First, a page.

• Scapple – Quickly capture and connect ideas.
  • PDFpen – Powerful PDF editing.
  • HoudahSpot – Powerful file search for Mac.
  • HoudahGeo – Photo geotagging.
  • DEVONagent Pro – Your smart (re)search assistant.
  • BBEdit 12 – Power tool for text.
  • ImageFramer Pro – Your art. Showcased.
  • Timing – Automatic time tracking for Mac.
  • Scrivener – Your complete writing studio.

Saving hundreds of dollars on these fine tools couldn’t be simpler. Visit the WinterFest website to learn more about each and purchase Eastgate’s Tinderbox and Storyspace. For everything else, just use the coupon code WINTERFEST2018 at checkout to take advantage of these fantastic deals.

Our thanks to WinterFest 2018 for sponsoring MacStories this week.


WinterFest 2018: Great Deals on Pro Mac Apps and Books [Sponsor]

Hosted by Tinderbox maker Eastgate, WinterFest 2018 is an amazing collection of carefully-crafted productivity apps and books available for a limited time for 20-25% off.

The 17 apps and books span the entire spectrum of the research and writing process. There are apps to plan your next big project, track your time, discover research materials, organize your research, add and tag images to your project, write, and more.

Each app is hand-crafted by some of the best Mac developers around. WinterFest includes:

  • Tinderbox – Visualize and organize ideas and plans.
  • Panorama X – Collect, organize, and understand your data.
  • Nisus Writer Pro – The powerful word processor for the Mac.
  • DEVONthink Pro Office - Your paperless Mac office.
  • Aeon Timeline 2 – The timeline tool for creative thinking.
  • TextExpander – Recall your best words. Instantly, repeatedly.
  • Take Control Books – Essential books about Mac, iOS, and key apps.
  • Storyspace – Serious hypertext narrative.
  • Bookends –The reference manager you’ve been looking for.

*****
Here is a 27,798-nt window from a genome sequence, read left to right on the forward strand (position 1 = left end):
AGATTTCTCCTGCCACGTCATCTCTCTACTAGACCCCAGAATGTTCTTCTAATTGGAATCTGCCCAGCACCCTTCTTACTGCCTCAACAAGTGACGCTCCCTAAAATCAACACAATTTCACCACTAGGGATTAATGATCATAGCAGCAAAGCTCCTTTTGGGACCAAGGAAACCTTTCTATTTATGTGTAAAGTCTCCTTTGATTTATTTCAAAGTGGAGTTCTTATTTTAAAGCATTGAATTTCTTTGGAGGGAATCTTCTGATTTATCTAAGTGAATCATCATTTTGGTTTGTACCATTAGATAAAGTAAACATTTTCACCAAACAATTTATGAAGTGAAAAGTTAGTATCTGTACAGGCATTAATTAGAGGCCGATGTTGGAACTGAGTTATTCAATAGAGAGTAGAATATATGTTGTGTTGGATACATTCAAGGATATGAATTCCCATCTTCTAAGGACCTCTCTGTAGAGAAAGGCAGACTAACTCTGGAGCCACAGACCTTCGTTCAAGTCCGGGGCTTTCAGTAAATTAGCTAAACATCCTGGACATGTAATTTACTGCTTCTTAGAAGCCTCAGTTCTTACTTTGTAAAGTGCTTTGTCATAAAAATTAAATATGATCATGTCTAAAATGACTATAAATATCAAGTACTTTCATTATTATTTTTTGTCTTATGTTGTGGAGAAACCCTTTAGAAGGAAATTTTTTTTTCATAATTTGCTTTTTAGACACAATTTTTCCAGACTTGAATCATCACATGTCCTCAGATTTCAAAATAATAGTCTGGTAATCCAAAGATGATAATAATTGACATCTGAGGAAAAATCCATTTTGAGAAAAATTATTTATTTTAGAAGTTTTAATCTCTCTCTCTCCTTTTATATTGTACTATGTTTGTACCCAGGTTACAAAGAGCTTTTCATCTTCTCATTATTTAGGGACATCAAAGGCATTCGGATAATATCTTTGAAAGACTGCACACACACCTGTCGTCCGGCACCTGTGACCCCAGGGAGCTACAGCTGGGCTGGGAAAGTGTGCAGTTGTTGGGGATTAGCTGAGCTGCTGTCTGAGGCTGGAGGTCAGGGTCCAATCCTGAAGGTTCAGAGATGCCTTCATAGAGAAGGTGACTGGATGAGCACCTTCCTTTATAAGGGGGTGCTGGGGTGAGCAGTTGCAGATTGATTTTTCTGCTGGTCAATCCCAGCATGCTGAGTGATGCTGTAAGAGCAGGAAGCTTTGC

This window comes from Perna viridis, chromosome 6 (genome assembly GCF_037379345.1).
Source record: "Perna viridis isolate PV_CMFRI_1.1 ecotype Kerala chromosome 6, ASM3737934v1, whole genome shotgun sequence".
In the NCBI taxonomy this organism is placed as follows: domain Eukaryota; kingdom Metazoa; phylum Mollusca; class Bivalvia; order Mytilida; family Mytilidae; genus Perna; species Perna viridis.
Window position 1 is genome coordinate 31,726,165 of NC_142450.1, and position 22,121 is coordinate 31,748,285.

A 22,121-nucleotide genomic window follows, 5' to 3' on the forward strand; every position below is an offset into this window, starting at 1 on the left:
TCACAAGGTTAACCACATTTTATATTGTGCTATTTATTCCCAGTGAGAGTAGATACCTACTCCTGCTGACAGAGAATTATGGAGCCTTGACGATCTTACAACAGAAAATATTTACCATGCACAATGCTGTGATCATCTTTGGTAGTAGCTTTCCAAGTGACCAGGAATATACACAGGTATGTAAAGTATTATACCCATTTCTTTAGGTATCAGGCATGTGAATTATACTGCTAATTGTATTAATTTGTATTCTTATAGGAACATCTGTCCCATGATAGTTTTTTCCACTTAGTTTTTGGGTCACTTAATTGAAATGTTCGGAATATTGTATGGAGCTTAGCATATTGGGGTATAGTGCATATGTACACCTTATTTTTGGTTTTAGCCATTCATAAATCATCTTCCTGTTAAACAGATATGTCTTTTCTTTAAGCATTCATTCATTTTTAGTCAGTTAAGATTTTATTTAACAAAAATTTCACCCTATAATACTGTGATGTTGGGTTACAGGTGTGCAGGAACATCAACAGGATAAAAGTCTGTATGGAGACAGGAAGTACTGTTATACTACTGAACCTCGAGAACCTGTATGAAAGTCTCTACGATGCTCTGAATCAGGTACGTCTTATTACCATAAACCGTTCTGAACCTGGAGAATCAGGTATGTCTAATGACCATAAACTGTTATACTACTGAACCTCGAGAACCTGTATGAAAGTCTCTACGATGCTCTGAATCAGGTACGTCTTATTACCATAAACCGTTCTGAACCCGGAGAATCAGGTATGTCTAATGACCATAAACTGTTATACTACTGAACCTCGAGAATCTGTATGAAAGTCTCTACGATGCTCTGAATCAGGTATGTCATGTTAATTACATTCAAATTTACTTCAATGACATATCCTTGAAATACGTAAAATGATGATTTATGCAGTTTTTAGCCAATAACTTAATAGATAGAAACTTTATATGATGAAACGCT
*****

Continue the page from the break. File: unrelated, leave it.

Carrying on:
• Scapple – Quickly capture and connect ideas.
  • PDFpen – Powerful PDF editing.
  • HoudahSpot – Powerful file search for Mac.
  • HoudahGeo – Photo geotagging.
  • DEVONagent Pro – Your smart (re)search assistant.
  • BBEdit 12 – Power tool for text.
  • ImageFramer Pro – Your art. Showcased.
  • Timing – Automatic time tracking for Mac.
  • Scrivener – Your complete writing studio.

Saving hundreds of dollars on these fine tools couldn’t be simpler. Visit the WinterFest website to learn more about each and purchase Eastgate’s Tinderbox and Storyspace. For everything else, just use the coupon code WINTERFEST2018 at checkout to take advantage of these fantastic deals.

Our thanks to WinterFest 2018 for sponsoring MacStories this week.


Compiling and Exporting Chapters for My iOS 12 Review with Drafts 5

Back in June, I wrote on MacStories that I was evaluating whether Drafts 5 could replace Editorial for my Markdown automation and become the app I use to write my annual iOS review. Putting together these longform pieces involves a lot of writing, editing, and navigating between different sections; the more I can automate these tasks, the more time I can spend doing what actually matters for the review – testing the new version of iOS and ensuring the review is up to my standards.

Once I started looking into Drafts 5, I realized I could take advantage of its JavaScript automation engine to build a custom action that would compile the latest version of my iOS review draft and back it up to multiple locations as a single Markdown (.md) text file.

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Drafts 5: The MacStories Review

There are few apps I’ve ever used which made a lasting impact on my daily workflow. But for years now, the singular app that’s been the foundation of my iOS use has been Drafts. The app has lived in my dock since I first picked it up, it’s the single most important app I use on the platform, and it’s the only paid app I mandate to anyone looking for must-have apps on iOS.

Drafts is the bedrock app from which I build all my productivity. It’s the single point of text entry that shares to any app, whether through the share sheet, a simple action, or a custom and complex action. Any time I have an idea, I put it in Drafts. Tasks to add to my task manager? I do that from Drafts. Something I want to write about on my blog? That idea starts in Drafts too. It’s the focal point for everything I do.